While a big chunk of the jazz world migrated to the IAJE in Toronto, I hopped down to New York this weekend, primarily but not exclusively to hear the incomparable Meshell. (especially since I missed her hit in Boston this summer.) First, I'd not been to this venue, either by its new name or when it was NorthSix, but I like it a lot. Apparently the changes the Bowery Ballroom made when they bought it have made a huge difference- it's sleek looking and, far more important, good sounding, and the sightlines are solid. (Well, except when middle-aged drunk people shove their way in front of you to get a better look. Sigh)
Her show was really great; a slightly pared down band of two guitars- Oren Blowdow providing primarily colors and sheen, the other soloing more- Mark Kelly on bass and drummer whose name I'm afraid I missed was tight and responsive. The music was split between items from her most recent effort (my brief review here) and stuff I hadn't heard before, but I guess she's been touring with. (some, including "Mass Transit" and "Lock and Load" is on her myspace page) As I mentioned in my album review, this music is sonically and rhythmically harder edged and "punker", for lack of a better word, than anything I'm used to from her, and even blunter lyrically- "Lock and Load" opens with images I see as scared soldiers exerting control, "Sloganeer" probes the mind of a young suicide bomber. That said, she is still as funky a bass player as ever- she opened the show just playing half notes on bass behind an instrumental, and I could feel the room shake, and her bass openings on tunes like "Top Shelf" were at once fleet-footed and so full of bottom that everything vibrated. All that said, Matt Kelly was a fantastic second bass- I can't imagine a more intimidating gig for a bass player, and he was more than up to it, never second guess, always laying it down. I was saying to my friend and former N$V mainstay Sasha, she makes me rethink most of what I'm doing every time I hear her, and that's a great thing.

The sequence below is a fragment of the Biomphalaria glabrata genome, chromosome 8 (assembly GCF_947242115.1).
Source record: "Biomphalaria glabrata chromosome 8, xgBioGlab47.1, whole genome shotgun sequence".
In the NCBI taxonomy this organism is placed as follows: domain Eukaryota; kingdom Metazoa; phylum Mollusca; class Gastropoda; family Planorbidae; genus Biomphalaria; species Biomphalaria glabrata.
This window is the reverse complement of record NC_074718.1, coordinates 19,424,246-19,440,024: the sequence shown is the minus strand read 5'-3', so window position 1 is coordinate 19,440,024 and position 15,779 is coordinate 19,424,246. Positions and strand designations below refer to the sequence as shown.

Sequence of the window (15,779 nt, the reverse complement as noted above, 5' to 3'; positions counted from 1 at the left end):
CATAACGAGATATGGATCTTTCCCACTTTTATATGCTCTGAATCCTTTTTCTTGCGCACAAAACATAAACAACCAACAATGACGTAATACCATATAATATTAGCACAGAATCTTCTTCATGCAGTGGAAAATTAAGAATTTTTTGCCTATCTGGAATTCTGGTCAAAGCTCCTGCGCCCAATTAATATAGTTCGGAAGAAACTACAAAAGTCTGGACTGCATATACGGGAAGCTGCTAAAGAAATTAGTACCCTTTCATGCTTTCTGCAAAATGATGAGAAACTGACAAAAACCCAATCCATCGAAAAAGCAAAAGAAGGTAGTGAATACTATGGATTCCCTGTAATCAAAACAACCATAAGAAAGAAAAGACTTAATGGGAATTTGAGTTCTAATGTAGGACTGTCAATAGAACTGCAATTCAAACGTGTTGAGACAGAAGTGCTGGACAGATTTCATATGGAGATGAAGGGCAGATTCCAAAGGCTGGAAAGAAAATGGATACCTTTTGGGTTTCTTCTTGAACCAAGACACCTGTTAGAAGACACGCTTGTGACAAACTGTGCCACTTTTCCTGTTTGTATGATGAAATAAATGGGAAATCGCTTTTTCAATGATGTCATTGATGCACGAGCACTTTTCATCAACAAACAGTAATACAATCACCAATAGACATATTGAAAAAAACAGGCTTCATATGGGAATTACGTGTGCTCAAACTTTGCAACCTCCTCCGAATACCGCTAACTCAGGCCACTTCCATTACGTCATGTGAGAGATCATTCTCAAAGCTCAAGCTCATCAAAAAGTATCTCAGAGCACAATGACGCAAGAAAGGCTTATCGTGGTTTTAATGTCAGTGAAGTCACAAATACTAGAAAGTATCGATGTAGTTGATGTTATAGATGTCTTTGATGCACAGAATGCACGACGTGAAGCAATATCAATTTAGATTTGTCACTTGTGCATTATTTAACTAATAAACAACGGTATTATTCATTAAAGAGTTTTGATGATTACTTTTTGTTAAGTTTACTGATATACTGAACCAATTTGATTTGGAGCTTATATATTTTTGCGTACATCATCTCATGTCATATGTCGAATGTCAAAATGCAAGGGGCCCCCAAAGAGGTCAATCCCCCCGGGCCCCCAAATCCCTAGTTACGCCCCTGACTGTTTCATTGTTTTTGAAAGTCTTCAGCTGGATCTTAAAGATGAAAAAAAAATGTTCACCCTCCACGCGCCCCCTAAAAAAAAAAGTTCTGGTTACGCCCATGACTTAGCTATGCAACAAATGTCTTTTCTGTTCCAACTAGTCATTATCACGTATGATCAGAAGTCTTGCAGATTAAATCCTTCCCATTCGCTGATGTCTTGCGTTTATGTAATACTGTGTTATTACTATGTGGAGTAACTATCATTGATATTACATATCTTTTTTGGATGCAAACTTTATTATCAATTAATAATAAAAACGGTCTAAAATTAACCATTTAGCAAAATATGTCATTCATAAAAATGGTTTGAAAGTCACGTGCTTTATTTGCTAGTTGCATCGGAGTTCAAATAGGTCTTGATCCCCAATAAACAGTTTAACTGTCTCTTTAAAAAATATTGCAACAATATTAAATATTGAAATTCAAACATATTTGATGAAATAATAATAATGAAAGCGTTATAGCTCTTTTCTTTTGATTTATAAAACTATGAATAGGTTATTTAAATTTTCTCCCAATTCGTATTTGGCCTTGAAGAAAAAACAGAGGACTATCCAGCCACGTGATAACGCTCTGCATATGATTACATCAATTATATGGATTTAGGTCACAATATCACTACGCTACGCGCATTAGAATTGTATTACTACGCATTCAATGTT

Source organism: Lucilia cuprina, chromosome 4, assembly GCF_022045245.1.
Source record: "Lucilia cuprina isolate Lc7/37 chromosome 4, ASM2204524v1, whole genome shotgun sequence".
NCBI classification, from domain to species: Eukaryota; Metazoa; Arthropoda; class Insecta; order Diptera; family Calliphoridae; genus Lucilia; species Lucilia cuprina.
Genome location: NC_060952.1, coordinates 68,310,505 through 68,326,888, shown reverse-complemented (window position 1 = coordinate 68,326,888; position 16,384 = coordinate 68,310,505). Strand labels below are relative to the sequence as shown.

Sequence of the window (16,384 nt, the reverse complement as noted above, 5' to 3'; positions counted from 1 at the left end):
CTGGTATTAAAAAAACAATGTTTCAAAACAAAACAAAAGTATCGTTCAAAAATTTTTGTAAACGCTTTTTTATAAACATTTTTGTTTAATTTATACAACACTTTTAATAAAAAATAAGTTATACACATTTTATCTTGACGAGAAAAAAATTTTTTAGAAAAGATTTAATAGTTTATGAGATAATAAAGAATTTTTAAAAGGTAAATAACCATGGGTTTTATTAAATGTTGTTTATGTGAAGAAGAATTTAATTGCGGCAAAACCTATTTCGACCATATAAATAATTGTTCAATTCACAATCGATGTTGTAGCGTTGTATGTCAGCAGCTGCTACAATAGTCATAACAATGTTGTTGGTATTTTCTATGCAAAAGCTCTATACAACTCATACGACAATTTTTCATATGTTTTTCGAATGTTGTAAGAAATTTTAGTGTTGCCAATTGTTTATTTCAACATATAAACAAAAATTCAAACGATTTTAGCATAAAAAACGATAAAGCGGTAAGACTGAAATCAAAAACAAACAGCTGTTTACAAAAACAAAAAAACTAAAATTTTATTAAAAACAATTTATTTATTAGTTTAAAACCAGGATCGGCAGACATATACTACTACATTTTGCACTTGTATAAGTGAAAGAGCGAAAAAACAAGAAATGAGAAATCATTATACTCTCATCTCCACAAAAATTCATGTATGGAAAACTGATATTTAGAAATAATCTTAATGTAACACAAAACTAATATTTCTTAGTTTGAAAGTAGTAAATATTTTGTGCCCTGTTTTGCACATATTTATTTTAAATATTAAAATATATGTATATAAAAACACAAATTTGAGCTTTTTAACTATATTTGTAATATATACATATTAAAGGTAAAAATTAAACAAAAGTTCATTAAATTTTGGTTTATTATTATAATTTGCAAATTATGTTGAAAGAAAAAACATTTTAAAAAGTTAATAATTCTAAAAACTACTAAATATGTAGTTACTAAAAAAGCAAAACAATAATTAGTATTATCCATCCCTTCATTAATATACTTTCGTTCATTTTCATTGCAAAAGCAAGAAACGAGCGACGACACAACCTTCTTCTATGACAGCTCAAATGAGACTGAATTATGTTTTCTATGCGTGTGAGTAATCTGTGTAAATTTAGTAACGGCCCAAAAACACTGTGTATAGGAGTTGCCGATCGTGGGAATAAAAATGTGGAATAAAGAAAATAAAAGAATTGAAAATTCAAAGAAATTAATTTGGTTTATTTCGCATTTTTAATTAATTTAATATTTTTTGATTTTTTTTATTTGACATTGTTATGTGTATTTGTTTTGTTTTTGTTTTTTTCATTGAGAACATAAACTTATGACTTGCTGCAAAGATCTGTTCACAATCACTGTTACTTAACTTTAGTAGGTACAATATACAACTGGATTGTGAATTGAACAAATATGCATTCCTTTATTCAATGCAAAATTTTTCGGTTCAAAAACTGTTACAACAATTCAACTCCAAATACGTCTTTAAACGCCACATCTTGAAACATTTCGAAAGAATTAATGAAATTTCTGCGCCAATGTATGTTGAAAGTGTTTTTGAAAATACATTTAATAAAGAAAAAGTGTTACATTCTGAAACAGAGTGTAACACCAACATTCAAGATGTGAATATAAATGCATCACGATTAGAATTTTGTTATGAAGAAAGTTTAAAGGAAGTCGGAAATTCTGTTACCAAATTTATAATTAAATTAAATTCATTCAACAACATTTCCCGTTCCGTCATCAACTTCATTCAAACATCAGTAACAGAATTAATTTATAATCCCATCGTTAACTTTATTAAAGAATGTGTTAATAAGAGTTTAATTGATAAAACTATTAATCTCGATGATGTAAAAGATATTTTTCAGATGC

The opener was a local jam unit called Pimps of Joytime. I'm not really the best person to be reviewing jamband stuff, so I'll be brief. First, they're not bad; the rhythm section was really solid, and the singer had this Prince-ish flasetto that was impressive. But, to my ears they're not as good live as the stuff on the web- the solos go nowhere, and the tunes without the bells and whistles were pretty generic- struck me as second-rate Santana circa 1972.
And- this is what got to me- the leader, who my radar said was even whiter than I am, had this drawly jive-talking schtick between tunes that I couldn't buy at all. I know for me, being a white musician who plays leads a band where the influence of black funk music is pretty obvious, and where you're trying to attract an audience that digs that, the choices you make in how you present yourself are tricky. How do you acknowledge your debt to that style with out sounding like a stylistic tourist or voyeur, or worse a sycophant? I don't have an answer, but I'm pretty sure that wearing aviator sunglasses and talking like a pimp with a drawl isn't the way to do it.
But- so as not to end on a dark note, the venue is cool, and Meshell is on her game, and her game is always at a Patriots kind of level. (I had to sneak that in, 17-0 and all) Check her when she's coming your way.